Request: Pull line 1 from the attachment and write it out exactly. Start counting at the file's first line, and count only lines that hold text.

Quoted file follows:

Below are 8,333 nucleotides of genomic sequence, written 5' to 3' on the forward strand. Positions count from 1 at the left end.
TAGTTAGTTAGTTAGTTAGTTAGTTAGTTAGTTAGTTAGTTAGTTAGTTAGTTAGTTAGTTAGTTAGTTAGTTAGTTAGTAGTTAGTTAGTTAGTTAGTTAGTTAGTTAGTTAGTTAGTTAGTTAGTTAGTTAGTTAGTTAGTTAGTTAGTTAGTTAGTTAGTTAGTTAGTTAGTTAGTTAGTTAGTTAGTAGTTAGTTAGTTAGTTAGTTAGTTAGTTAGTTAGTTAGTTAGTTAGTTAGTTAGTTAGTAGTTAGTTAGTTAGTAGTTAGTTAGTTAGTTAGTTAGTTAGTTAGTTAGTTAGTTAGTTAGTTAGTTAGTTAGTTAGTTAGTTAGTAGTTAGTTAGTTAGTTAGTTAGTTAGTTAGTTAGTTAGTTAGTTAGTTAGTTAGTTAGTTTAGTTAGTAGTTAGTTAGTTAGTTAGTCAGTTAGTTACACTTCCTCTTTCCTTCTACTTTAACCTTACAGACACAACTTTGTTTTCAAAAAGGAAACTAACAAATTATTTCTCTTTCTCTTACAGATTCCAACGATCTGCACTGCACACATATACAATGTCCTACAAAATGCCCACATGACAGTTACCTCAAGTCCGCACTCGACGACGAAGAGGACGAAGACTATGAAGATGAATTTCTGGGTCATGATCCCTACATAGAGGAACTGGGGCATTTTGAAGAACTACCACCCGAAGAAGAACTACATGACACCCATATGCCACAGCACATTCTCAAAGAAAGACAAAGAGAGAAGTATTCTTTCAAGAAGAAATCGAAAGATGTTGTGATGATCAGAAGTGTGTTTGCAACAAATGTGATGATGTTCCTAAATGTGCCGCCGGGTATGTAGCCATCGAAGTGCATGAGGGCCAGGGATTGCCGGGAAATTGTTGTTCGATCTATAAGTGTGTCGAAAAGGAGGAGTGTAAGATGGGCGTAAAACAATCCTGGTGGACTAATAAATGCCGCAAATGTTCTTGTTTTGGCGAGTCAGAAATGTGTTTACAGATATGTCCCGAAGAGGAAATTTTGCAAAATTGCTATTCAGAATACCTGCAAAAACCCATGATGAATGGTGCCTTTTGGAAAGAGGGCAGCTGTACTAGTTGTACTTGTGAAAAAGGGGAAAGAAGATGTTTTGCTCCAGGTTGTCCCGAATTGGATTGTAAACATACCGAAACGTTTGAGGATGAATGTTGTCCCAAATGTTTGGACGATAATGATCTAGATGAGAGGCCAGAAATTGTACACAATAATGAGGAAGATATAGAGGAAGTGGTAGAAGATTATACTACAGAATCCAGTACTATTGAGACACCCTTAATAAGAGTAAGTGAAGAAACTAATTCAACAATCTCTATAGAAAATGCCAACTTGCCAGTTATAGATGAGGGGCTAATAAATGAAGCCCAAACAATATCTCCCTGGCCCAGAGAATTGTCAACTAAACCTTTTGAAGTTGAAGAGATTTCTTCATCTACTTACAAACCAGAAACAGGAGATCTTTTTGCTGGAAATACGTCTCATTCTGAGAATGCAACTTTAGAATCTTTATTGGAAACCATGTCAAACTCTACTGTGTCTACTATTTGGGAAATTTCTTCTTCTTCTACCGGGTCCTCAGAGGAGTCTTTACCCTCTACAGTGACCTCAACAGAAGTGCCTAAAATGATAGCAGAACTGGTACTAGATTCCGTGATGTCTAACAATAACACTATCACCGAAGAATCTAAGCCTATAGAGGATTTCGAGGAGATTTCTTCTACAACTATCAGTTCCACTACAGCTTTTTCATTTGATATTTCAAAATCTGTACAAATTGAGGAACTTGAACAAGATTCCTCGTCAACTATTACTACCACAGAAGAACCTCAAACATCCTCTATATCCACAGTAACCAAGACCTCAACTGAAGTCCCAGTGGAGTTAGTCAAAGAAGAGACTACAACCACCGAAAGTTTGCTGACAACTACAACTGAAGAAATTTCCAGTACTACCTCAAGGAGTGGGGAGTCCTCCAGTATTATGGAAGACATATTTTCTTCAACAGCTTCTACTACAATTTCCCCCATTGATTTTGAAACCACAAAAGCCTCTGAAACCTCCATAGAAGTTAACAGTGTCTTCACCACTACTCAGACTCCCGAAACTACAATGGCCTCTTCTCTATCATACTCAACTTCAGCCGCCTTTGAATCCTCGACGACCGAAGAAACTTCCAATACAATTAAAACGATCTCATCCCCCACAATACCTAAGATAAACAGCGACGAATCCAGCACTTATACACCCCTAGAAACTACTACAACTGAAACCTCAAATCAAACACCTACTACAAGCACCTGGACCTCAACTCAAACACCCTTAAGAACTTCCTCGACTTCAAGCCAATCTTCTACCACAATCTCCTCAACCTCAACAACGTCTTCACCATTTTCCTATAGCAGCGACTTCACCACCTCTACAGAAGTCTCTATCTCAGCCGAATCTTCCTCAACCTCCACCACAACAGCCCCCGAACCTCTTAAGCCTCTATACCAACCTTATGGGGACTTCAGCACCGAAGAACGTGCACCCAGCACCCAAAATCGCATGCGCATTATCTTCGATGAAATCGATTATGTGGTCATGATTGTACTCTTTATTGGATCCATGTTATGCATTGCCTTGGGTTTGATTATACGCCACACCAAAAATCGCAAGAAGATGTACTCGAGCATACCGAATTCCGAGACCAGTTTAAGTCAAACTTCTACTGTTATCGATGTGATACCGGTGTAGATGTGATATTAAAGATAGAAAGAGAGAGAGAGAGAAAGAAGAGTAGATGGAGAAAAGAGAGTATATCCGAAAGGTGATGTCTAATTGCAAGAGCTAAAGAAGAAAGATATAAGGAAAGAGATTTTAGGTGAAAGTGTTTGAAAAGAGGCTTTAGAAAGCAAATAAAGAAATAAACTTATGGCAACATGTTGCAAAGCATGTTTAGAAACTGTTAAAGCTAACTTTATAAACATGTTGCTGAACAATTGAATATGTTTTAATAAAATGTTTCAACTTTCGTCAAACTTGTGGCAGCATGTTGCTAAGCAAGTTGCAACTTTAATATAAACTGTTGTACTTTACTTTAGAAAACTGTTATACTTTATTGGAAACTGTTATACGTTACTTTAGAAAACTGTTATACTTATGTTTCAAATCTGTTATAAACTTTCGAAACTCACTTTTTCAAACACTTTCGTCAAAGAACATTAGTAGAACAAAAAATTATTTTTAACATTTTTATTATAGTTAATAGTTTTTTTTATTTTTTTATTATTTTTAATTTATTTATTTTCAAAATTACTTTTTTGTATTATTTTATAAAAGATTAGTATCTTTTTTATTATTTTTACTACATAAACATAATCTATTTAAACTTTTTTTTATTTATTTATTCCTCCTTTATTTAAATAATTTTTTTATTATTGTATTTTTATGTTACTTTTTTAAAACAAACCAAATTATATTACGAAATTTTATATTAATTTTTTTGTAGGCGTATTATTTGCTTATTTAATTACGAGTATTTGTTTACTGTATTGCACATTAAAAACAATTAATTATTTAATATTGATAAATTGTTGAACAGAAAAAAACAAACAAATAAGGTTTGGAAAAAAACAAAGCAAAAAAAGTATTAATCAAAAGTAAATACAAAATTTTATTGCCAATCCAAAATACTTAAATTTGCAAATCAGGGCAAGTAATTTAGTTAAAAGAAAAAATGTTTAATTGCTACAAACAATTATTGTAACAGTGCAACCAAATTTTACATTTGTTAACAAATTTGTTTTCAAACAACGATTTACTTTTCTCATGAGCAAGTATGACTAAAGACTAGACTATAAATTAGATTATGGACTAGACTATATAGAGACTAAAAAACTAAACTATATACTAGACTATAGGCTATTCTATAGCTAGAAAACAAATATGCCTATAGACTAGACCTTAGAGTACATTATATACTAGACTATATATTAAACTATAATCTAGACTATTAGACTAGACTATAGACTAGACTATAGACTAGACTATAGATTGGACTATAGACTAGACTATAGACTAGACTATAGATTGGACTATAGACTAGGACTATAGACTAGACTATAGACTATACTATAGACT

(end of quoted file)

Below are 8,333 nucleotides of genomic sequence, written 5' to 3' on the forward strand. Positions count from 1 at the left end.